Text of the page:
York University researchers say lockdowns were effective in the first wave

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It's a debate that has been on-going through the second wave of the pandemic.

Does a lockdown work?

Researchers at York University have crunched the numbers and they claim that measures put in place by the government, especially during the first wave of the pandemic, have had a substantial and positive impact on mitigating virus transmission.

Those measues include lockdowns, physical distancing and business closures.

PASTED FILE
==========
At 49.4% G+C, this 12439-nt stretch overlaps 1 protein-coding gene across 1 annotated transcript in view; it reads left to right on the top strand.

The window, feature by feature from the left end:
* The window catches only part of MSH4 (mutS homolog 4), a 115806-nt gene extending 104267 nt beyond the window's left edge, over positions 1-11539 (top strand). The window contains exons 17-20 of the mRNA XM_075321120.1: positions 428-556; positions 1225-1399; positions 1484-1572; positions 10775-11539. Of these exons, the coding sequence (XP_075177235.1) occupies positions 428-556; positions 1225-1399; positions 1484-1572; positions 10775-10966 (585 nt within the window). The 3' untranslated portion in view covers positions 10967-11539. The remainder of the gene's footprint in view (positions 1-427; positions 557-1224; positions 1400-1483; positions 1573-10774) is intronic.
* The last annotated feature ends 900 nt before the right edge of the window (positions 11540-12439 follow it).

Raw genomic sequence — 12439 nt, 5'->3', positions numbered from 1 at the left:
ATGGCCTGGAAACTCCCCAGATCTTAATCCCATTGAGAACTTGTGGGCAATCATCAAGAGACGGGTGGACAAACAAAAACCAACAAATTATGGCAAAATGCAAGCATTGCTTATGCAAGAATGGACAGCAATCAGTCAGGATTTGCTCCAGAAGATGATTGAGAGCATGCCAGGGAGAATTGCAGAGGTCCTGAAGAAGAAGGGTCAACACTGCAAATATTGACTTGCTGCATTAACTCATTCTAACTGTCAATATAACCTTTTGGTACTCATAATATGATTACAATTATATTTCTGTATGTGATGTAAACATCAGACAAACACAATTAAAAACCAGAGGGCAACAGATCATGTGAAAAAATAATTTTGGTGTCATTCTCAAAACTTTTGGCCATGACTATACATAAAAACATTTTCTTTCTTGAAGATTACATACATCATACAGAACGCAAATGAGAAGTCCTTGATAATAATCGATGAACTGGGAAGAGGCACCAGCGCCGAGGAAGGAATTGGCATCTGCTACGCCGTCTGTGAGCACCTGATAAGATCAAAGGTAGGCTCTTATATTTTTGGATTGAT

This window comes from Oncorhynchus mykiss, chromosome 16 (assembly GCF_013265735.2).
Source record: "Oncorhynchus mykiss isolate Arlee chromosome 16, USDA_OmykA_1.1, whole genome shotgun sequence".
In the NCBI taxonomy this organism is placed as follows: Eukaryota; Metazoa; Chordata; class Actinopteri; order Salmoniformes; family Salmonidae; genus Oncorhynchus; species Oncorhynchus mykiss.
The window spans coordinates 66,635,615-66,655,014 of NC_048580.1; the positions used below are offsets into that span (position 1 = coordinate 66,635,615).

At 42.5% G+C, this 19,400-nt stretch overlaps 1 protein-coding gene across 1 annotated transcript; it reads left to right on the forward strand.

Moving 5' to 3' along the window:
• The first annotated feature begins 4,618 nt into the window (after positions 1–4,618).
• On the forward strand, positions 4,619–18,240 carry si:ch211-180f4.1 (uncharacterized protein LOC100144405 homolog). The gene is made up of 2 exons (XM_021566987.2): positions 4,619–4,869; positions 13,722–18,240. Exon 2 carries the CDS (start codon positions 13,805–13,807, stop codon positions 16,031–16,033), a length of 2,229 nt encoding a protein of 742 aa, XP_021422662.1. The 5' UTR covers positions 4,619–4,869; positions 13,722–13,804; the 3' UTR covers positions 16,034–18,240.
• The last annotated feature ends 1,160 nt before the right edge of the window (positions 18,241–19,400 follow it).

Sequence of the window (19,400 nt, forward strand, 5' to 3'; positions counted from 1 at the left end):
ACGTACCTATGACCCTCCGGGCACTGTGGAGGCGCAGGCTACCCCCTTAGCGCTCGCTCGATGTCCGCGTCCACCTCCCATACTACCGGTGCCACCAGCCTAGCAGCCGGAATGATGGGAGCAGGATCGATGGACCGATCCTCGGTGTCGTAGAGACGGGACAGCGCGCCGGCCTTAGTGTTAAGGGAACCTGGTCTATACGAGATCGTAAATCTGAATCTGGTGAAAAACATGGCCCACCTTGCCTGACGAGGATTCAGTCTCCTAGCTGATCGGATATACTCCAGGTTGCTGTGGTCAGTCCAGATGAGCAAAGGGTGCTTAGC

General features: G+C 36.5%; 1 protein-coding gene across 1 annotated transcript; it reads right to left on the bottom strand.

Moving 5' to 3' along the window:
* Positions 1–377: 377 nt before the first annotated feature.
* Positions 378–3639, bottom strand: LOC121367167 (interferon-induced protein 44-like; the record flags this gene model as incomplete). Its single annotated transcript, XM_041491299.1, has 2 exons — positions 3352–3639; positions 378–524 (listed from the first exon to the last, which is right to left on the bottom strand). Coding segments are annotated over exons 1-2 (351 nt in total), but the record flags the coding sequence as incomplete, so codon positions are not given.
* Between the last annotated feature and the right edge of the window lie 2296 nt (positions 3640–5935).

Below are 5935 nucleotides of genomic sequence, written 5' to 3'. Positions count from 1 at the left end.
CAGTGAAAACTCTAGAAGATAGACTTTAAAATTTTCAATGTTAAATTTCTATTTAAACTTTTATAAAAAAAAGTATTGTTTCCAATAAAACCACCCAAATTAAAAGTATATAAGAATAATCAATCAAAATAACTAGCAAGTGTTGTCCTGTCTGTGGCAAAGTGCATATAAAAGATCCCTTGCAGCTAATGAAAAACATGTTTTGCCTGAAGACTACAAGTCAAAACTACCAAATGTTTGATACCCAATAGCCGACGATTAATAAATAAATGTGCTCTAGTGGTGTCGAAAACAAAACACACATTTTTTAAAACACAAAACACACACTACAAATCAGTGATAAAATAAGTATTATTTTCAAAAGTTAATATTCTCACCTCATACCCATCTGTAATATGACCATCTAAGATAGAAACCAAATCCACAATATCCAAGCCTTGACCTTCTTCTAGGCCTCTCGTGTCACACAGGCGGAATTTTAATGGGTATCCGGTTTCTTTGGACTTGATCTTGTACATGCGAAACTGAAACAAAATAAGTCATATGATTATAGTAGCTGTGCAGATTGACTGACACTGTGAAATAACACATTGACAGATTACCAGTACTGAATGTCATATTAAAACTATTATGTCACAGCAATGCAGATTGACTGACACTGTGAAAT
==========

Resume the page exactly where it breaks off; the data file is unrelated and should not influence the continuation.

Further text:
The measures to prevent the spread of COVID-19, reduced people's social contact rate, and altered who they were in contact with, which changed their mixing patterns.

For example, more people were at home and that disrupted the contacts they otherwise would have had in their workplace and in the community.

The study shows that individual contacts decreased from about 12 a day, to just under seven in a day. Household contacts increased by 50%.

Researchers also found that the susceptibility of the virus, increases with age.

For those who are 17 and younger, less than 3% become infected. But when you look at the senior age group, more than 50% become infected.

The researchers came to the conclusion that these findings can be used to plan a smart relaxation of measures, and for rotating workforce strategies.